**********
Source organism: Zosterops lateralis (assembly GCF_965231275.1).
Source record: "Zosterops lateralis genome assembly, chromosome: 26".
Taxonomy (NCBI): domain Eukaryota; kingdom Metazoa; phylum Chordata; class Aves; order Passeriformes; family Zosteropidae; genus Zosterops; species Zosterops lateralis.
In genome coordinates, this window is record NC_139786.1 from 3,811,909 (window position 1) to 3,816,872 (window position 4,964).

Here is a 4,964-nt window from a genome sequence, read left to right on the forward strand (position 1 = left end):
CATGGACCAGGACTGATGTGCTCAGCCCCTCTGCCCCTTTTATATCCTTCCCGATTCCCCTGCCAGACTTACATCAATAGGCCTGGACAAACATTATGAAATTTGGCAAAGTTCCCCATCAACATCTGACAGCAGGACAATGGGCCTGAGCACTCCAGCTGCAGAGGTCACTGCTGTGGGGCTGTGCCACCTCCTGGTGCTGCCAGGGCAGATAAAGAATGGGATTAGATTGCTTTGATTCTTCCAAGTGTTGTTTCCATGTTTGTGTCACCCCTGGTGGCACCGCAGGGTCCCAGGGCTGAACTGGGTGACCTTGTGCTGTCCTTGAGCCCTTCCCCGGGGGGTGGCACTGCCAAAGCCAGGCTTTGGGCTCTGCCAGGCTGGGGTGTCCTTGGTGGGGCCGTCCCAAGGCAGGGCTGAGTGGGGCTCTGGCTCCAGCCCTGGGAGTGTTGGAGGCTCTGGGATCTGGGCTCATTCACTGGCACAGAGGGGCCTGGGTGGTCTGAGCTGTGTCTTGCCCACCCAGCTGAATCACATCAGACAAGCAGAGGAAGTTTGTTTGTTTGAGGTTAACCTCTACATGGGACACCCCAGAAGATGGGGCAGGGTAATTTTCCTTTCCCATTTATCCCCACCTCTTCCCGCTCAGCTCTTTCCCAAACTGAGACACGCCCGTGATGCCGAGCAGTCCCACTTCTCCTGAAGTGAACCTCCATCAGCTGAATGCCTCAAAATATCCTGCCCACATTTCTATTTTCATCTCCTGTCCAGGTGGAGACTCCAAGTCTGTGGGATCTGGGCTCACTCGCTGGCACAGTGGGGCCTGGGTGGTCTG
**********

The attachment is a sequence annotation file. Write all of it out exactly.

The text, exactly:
Source organism: Zosterops lateralis (assembly GCF_965231275.1).
Source record: "Zosterops lateralis genome assembly, chromosome: 26".
Taxonomy (NCBI): domain Eukaryota; kingdom Metazoa; phylum Chordata; class Aves; order Passeriformes; family Zosteropidae; genus Zosterops; species Zosterops lateralis.
In genome coordinates, this window is record NC_139786.1 from 3,811,909 (window position 1) to 3,816,872 (window position 4,964).

Here is a 4,964-nt window from a genome sequence, read left to right on the forward strand (position 1 = left end):
CATGGACCAGGACTGATGTGCTCAGCCCCTCTGCCCCTTTTATATCCTTCCCGATTCCCCTGCCAGACTTACATCAATAGGCCTGGACAAACATTATGAAATTTGGCAAAGTTCCCCATCAACATCTGACAGCAGGACAATGGGCCTGAGCACTCCAGCTGCAGAGGTCACTGCTGTGGGGCTGTGCCACCTCCTGGTGCTGCCAGGGCAGATAAAGAATGGGATTAGATTGCTTTGATTCTTCCAAGTGTTGTTTCCATGTTTGTGTCACCCCTGGTGGCACCGCAGGGTCCCAGGGCTGAACTGGGTGACCTTGTGCTGTCCTTGAGCCCTTCCCCGGGGGGTGGCACTGCCAAAGCCAGGCTTTGGGCTCTGCCAGGCTGGGGTGTCCTTGGTGGGGCCGTCCCAAGGCAGGGCTGAGTGGGGCTCTGGCTCCAGCCCTGGGAGTGTTGGAGGCTCTGGGATCTGGGCTCATTCACTGGCACAGAGGGGCCTGGGTGGTCTGAGCTGTGTCTTGCCCACCCAGCTGAATCACATCAGACAAGCAGAGGAAGTTTGTTTGTTTGAGGTTAACCTCTACATGGGACACCCCAGAAGATGGGGCAGGGTAATTTTCCTTTCCCATTTATCCCCACCTCTTCCCGCTCAGCTCTTTCCCAAACTGAGACACGCCCGTGATGCCGAGCAGTCCCACTTCTCCTGAAGTGAACCTCCATCAGCTGAATGCCTCAAAATATCCTGCCCACATTTCTATTTTCATCTCCTGTCCAGGTGGAGACTCCAAGTCTGTGGGATCTGGGCTCACTCGCTGGCACAGTGGGGCCTGGGTGGTCTG